There is this constant sense that because they [girls and women] do so much with so little, that we actually don't need the resources. Zainab pointed out how little real money is actually allocated... there's this little underlying assumption that if you're giving it to women and girls, they really are these vulnerable victims who just can only be filled up with good things and that they actually are not these capable, strong, fearless leaders who actually have ideas about how to do things.
Later that day, Jennifer and Peter Buffett, co-chairs of the NoVo Foundation and our partners in this work, hosted an event to celebrate Ruchira Gupta's winning a Clinton Global Citizen award. Ruchira leads Apne Aap, a community-based initiative founded by women and girls in prostitution in India with a goal to end human trafficking and sexual exploitation. The organization provides access to education, income-generation training and legal protection to more than 10,000 vulnerable girls and women across India.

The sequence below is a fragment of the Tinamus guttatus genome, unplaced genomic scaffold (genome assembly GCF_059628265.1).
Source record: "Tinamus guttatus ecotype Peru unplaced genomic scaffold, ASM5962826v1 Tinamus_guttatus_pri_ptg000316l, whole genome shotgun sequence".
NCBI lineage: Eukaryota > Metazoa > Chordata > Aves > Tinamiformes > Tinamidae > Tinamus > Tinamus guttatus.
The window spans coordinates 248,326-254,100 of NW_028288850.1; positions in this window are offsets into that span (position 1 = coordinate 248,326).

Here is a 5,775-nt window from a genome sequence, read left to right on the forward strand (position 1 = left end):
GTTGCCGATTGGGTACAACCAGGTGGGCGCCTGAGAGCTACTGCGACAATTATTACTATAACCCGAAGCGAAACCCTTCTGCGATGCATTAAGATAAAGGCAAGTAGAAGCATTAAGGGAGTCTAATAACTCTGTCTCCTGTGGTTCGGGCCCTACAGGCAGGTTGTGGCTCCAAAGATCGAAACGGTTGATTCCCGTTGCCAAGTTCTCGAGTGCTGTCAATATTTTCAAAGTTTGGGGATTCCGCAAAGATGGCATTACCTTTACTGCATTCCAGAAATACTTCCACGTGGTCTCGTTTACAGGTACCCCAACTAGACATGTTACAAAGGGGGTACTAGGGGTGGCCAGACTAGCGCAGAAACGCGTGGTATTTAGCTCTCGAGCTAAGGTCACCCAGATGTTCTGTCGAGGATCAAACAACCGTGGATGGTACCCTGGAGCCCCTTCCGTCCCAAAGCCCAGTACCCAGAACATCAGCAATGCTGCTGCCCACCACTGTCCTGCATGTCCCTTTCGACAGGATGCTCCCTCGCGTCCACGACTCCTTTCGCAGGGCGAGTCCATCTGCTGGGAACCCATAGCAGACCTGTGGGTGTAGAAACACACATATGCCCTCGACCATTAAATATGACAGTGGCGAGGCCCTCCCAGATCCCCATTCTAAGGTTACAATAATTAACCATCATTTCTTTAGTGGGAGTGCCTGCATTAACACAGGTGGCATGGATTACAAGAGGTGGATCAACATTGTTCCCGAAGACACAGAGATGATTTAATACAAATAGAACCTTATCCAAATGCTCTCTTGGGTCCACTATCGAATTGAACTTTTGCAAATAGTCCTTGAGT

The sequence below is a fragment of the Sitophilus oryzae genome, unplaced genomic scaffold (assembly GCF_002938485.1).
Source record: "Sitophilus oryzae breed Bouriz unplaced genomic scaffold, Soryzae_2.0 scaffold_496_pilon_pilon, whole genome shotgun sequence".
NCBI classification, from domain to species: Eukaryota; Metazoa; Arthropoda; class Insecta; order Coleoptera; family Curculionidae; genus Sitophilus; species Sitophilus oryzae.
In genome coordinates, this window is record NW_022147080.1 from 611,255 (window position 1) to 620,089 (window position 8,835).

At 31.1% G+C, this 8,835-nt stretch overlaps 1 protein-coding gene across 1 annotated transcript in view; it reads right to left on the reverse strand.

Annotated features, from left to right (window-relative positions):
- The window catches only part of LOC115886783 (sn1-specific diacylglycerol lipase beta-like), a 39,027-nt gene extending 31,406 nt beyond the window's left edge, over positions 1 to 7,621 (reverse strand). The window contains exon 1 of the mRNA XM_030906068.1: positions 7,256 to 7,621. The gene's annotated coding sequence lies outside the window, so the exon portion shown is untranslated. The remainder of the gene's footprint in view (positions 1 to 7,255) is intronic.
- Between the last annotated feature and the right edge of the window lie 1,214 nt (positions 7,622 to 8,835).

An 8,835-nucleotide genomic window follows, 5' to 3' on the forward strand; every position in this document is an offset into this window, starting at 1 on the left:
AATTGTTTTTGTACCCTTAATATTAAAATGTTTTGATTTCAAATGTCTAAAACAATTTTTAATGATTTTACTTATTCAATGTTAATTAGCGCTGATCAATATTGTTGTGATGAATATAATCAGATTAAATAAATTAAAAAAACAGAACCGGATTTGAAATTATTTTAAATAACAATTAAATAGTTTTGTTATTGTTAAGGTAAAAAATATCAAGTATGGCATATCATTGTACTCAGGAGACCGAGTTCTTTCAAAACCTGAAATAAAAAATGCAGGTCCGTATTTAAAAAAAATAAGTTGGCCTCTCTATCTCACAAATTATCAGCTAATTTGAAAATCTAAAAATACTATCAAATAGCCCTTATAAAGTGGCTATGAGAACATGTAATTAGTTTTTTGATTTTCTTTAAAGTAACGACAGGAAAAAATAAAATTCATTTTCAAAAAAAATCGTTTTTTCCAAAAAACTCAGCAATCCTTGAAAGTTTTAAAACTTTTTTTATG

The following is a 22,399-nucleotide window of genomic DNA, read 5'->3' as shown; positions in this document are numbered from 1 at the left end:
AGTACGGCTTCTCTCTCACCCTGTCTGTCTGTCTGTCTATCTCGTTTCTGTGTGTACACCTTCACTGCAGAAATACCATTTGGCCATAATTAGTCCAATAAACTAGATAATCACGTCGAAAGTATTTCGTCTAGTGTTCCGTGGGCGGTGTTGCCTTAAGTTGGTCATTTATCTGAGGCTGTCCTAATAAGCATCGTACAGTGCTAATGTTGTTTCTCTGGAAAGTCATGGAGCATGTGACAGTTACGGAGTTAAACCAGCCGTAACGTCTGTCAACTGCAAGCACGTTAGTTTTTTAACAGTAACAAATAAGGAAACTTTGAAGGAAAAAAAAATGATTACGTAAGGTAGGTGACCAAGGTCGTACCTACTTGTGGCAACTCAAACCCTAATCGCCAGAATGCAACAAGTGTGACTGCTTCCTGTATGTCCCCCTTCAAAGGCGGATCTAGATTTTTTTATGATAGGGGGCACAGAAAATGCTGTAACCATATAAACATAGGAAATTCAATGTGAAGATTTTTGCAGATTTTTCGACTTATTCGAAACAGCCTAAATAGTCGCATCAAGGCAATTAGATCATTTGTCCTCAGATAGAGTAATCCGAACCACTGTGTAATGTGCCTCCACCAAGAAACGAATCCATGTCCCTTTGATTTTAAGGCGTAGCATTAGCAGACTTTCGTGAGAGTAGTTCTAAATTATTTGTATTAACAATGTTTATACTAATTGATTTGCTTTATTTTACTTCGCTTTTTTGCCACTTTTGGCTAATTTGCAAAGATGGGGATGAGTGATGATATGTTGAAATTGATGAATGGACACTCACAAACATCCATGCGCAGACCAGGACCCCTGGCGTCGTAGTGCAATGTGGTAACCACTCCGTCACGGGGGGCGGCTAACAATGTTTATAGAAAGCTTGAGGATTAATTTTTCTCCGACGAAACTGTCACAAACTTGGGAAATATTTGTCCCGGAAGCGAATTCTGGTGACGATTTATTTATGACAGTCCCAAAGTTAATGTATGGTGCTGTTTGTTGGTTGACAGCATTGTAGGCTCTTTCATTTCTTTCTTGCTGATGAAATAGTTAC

After learning of Ruchira's amazing efforts with Apne Aap, the NoVo Foundation nominated her for the Award...their call to CGI to honor Ruchira's efforts was well heeded. I'm truly inspired by Ruchira's work and think this is one organization that should be applauded again. Ruchira is a shining example of how we can solve issues at the source by investing in girls and women.
President Clinton also acknowledged Jennifer and Peter's work just before the plenary in an announcement of their $24 million commitment, in partnership with Women for Women International Founder and New York Mayor Michael Bloomberg to support the economic empowerment of over 100,000 girls and women in the next three years.
I wish I had been able to count the number of times I heard the phrase "girls and women" instead of "women and girls" this past week. This is a major shift in public consciousness. Even in a small way it may ensure that girls aren't lost in the discussion. Those reading this can do the same. You can help shift the global lexicon by putting girls first. It's an easy but unbelievably important thing to do for the world's girls.